Tuesday, November 09, 2010






Ammar Karim (AFP) reports the Iraqi Civil Initiative to Protect the Constitution staged a play in central Baghdad Saturday in which politicians were skewered for their greed and "costly lifestyle [. . .] despite the hard times ordinary Iraqis still face in a country battered by war and sectarian strife." The Iraqi people endure as they wait and wait. Over the weekend, various outlets rushed to spin and lie -- it wasn't reporting -- that a deal had been made and Nouri al-Maliki would be prime minister and . . . Unlike the bulk of his peers, Richard Spencer (Telegraph of London) remains rooted to reality and he reported one of Nouri's spokesperson has "claimed an agreement has been struck for him to remain in office." In Melbourne, Australia today, US Secretary of State Hillary Clinton joined her Australian counterpart, Foreign Minister Kevin Rudd, and Australi's Minister of Defense Stephen Smith and US Secretary of Defense Robert Gates in taking questions. We'll note this exchange.
AFP's Lachlan Carmichael: This is for Secretary Clinton. It is your understanding that there is a power-sharing agreement in Iraq where [Jalal] Talibani would stay on as president, [Nouri] Maliki as prime minister and the al-Iraqiya coalition would offer the post of -- be offered the post of speaker? And does this mean that the Iraqis have finally found a way to manage their ethnic rivalries and produce a functioning government?
Secretary of State Hillary Clinton: Lachlan, until a deal on government formation is actually announced by the Iraqis themselves, I am not going to comment or respond. Probably over the course of the last eight months, we've had many indications that they were close to an agreement, they were on the brink of government formation, they had worked out their power-sharing arrangements only not to see that come to fruition. But it is fair to say that we have been consistently uring the Iraqis to have an inclusive government that reflects the interests and needs of the various segments of the population, the there had to be legitimate power-sharing amongst different groups and individuals. And that is what we hope at the end of this process [. . .] will be the result of all of their negotiation.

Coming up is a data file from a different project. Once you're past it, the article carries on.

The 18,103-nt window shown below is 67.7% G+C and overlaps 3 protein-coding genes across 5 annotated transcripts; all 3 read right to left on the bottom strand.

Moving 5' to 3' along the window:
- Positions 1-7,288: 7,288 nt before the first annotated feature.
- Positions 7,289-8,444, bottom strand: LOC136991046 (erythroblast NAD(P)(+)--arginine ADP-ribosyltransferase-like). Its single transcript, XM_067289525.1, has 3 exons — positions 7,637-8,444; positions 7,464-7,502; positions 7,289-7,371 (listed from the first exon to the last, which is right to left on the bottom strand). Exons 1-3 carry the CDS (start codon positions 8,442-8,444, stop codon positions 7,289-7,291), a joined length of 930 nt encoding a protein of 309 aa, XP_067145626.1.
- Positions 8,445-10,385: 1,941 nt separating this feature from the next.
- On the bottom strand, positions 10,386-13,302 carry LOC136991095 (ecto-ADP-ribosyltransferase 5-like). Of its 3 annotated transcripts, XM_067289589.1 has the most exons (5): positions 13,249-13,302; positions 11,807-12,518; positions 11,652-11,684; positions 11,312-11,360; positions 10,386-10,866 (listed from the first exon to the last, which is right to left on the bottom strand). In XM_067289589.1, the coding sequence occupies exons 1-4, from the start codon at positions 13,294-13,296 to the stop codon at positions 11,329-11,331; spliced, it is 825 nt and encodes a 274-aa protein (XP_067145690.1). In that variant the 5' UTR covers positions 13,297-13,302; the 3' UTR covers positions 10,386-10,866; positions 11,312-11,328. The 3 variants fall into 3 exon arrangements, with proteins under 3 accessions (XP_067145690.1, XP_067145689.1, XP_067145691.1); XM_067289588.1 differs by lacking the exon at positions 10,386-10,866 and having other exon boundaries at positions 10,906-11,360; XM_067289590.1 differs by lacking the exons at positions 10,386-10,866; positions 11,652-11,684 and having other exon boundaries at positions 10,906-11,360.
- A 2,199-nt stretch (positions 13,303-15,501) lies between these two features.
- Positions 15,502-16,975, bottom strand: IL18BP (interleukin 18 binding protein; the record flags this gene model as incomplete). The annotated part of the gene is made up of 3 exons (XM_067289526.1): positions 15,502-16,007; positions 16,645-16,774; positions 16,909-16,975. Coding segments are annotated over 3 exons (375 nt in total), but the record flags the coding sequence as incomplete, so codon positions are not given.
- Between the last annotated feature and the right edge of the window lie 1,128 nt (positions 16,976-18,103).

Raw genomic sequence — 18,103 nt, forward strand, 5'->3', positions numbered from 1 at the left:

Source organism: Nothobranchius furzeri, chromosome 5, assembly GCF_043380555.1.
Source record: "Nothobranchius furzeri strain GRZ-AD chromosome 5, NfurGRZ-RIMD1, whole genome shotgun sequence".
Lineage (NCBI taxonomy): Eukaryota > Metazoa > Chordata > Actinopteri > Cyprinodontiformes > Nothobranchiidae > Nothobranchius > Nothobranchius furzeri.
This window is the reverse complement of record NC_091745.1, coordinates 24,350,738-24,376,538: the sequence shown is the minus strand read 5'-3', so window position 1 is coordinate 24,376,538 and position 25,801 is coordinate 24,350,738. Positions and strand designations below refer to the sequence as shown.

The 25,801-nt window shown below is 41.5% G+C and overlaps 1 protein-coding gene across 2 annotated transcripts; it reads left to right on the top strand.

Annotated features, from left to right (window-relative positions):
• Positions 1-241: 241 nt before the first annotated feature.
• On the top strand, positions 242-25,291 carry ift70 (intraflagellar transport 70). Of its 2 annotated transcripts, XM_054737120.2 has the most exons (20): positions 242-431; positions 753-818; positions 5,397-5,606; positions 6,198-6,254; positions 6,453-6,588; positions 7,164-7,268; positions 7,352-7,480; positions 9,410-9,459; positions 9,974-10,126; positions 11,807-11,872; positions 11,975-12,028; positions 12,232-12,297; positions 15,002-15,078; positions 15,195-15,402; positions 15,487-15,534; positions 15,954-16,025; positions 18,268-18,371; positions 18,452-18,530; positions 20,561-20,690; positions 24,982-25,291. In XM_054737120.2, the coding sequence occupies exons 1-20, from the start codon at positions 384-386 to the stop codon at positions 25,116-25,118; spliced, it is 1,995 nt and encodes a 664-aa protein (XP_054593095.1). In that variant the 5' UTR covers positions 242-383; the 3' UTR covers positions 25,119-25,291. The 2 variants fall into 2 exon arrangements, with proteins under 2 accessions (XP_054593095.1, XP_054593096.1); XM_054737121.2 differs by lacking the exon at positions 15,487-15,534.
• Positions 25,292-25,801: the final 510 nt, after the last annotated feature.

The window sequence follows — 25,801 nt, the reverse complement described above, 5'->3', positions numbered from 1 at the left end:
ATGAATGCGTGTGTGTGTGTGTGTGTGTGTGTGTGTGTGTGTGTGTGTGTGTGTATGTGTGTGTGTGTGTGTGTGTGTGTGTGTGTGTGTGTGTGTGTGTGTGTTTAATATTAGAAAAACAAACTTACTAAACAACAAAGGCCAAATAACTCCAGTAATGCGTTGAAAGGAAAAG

And Hillary is correct. While most reporters were confused this weekend. Since the process seems to be confusing, let's review. The first thing the Parliament has to do is vote in a Speaker and two deputies. After that takes place -- and there's no reason to believe it will take place quickly or slowly -- the issue of the presidency and vice presidency can be addressed. (If any of this confusing, refer to page 24 of the Iraq Constitution.) The president will then announce the PM-designate -- that's what Nouri or whomever will be -- based on who has the most support from the MPs. The PM-designate then has 30 days to form a Council of Minister (cabinet). Though this would presumably not be a problem for anyone chosen PM-designate, Nouri does have a history of ministers walking out on his cabinet. In fact, for months, Iraq's been without a Minister of Electricity (in violation of the Constitution, Nouri has allowed the Minister of Oil to serve in both posts).